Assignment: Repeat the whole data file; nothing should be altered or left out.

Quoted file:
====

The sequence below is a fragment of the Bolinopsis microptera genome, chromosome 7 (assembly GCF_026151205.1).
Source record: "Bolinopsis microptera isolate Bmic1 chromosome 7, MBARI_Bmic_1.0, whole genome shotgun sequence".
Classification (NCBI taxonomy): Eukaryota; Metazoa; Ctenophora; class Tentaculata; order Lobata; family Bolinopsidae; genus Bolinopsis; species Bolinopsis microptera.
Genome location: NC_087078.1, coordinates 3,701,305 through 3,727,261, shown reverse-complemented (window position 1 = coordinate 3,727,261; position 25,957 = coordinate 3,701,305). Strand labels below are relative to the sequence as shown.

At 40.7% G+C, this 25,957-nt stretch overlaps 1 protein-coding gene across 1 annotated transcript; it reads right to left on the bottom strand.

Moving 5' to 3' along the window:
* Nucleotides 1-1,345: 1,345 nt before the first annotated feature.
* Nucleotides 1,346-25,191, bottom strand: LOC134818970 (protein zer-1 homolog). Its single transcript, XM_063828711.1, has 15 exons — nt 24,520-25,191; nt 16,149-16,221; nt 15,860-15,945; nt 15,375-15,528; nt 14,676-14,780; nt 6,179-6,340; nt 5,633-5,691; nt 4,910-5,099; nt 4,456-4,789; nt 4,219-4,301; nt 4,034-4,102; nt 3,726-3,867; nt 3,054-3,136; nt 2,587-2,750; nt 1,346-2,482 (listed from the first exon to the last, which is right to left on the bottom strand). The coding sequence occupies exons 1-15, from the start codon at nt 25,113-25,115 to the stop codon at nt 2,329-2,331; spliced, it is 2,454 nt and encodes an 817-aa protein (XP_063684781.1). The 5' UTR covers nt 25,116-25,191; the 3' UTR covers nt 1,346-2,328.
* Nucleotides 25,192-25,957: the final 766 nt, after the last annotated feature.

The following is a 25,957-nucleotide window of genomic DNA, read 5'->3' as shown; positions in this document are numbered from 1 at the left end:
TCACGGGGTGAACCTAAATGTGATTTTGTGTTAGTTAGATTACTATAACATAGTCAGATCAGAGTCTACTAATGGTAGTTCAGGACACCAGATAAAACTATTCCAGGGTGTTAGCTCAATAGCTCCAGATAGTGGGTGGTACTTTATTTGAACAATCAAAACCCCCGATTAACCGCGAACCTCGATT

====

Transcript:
The sequence below is a fragment of the Bolinopsis microptera genome, chromosome 7 (assembly GCF_026151205.1).
Source record: "Bolinopsis microptera isolate Bmic1 chromosome 7, MBARI_Bmic_1.0, whole genome shotgun sequence".
Classification (NCBI taxonomy): Eukaryota; Metazoa; Ctenophora; class Tentaculata; order Lobata; family Bolinopsidae; genus Bolinopsis; species Bolinopsis microptera.
Genome location: NC_087078.1, coordinates 3,701,305 through 3,727,261, shown reverse-complemented (window position 1 = coordinate 3,727,261; position 25,957 = coordinate 3,701,305). Strand labels below are relative to the sequence as shown.

At 40.7% G+C, this 25,957-nt stretch overlaps 1 protein-coding gene across 1 annotated transcript; it reads right to left on the bottom strand.

Moving 5' to 3' along the window:
* Nucleotides 1-1,345: 1,345 nt before the first annotated feature.
* Nucleotides 1,346-25,191, bottom strand: LOC134818970 (protein zer-1 homolog). Its single transcript, XM_063828711.1, has 15 exons — nt 24,520-25,191; nt 16,149-16,221; nt 15,860-15,945; nt 15,375-15,528; nt 14,676-14,780; nt 6,179-6,340; nt 5,633-5,691; nt 4,910-5,099; nt 4,456-4,789; nt 4,219-4,301; nt 4,034-4,102; nt 3,726-3,867; nt 3,054-3,136; nt 2,587-2,750; nt 1,346-2,482 (listed from the first exon to the last, which is right to left on the bottom strand). The coding sequence occupies exons 1-15, from the start codon at nt 25,113-25,115 to the stop codon at nt 2,329-2,331; spliced, it is 2,454 nt and encodes an 817-aa protein (XP_063684781.1). The 5' UTR covers nt 25,116-25,191; the 3' UTR covers nt 1,346-2,328.
* Nucleotides 25,192-25,957: the final 766 nt, after the last annotated feature.

The following is a 25,957-nucleotide window of genomic DNA, read 5'->3' as shown; positions in this document are numbered from 1 at the left end:
TCACGGGGTGAACCTAAATGTGATTTTGTGTTAGTTAGATTACTATAACATAGTCAGATCAGAGTCTACTAATGGTAGTTCAGGACACCAGATAAAACTATTCCAGGGTGTTAGCTCAATAGCTCCAGATAGTGGGTGGTACTTTATTTGAACAATCAAAACCCCCGATTAACCGCGAACCTCGATT